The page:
EFFECTS OF TEMPERATURE

Increasing temperature increases corrosion activity in nearly all cases. In some instances, temperature

increases can dramatically increase corrosion rates. Temperature increases of less than 60°F., for example, can double corrosion rates in waters containing oxygen and carbon dioxide, (two common contaminants in water and steam systems). Consequently, the effects of temperature in a given application must be carefully considered in selecting materials. This is particularly true when operating temperatures are more than 120°F.

EFFECTS OF STRESS

Corrosion fatigue is a combined action of corrosion and cyclic stresses which cause failure that would not occur with either factor separately. Failure in such instances results in cracking, usually in or near the tube/header joint. In most cases, the cyclic stresses are a result of temperature changes causing expansion and contraction of the tube and/or header. The magnitude of cyclic stresses required to initiate fatigue corrosion depends on the intensity of the corrosive activity as well as the frequency of the cyclic stresses.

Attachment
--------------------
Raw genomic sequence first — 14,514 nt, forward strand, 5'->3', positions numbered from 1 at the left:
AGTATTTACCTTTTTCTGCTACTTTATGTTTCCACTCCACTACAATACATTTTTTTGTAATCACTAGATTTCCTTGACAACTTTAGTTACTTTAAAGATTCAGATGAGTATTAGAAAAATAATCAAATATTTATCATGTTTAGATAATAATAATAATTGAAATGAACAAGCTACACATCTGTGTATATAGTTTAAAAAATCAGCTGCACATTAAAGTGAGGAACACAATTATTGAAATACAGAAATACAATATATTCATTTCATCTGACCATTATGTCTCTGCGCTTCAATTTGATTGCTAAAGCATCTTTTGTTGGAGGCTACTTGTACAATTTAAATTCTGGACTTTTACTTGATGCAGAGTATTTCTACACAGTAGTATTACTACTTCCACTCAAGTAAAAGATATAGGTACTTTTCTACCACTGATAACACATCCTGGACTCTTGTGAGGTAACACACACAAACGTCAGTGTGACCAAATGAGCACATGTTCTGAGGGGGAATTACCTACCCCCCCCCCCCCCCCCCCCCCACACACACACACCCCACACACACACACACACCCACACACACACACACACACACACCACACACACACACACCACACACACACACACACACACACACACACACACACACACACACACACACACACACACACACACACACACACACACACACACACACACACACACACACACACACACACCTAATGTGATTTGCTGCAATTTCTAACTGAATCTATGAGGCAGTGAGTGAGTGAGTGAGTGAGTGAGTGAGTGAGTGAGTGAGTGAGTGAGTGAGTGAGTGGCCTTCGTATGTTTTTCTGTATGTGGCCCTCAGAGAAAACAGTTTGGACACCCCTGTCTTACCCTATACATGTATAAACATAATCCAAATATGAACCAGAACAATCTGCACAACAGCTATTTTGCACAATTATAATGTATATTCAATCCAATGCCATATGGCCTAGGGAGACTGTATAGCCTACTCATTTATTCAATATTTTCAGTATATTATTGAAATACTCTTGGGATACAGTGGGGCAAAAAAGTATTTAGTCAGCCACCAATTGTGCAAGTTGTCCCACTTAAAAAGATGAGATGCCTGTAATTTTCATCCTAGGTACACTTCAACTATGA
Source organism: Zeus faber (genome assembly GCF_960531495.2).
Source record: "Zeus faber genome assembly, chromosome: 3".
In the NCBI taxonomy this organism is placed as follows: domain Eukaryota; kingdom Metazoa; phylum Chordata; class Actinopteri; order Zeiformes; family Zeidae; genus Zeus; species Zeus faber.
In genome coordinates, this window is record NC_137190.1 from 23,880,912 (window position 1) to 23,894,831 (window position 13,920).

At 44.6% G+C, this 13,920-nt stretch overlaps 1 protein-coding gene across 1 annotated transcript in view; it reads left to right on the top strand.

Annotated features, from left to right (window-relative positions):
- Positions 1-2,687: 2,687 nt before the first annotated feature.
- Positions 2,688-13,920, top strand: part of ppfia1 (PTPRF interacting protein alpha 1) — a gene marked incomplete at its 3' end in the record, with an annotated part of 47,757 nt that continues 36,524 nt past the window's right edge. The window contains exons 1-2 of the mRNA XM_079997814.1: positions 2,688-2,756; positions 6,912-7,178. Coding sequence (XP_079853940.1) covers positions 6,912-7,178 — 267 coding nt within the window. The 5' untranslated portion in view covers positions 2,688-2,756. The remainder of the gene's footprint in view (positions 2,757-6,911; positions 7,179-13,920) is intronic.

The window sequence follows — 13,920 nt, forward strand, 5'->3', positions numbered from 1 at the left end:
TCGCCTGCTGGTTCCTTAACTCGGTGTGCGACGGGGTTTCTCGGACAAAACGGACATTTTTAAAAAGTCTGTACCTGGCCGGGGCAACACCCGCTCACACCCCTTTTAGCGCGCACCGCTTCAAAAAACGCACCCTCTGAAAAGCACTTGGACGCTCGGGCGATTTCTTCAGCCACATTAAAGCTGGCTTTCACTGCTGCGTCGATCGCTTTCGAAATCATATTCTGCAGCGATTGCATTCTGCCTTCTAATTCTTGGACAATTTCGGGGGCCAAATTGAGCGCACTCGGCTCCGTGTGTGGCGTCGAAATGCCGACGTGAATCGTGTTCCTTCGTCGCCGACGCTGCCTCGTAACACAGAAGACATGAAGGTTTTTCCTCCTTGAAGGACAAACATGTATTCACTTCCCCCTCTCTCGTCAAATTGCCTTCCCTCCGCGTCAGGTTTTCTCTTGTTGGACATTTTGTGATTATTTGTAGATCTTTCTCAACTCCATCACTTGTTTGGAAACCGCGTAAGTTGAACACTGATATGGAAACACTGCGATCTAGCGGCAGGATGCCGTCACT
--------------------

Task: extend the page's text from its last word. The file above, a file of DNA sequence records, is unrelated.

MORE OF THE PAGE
In typical comfort heating/cooling coil applications, steam coils exposed to outside air temperatures are more susceptible to this type of failure than water or refrigerant coils. All coils, however, regardless of materials or design, are susceptible to this type of failure given the proper environment. When conditions are present for corrosion fatigue failures, coil design with formed headers tying multiple rows of tubes together should be avoided. In terms of materials, with all other factors being equal, carbon steel has a lower coefficient of expansion and would be more desirable as the tube and header material.

Stress Corrosion Cracking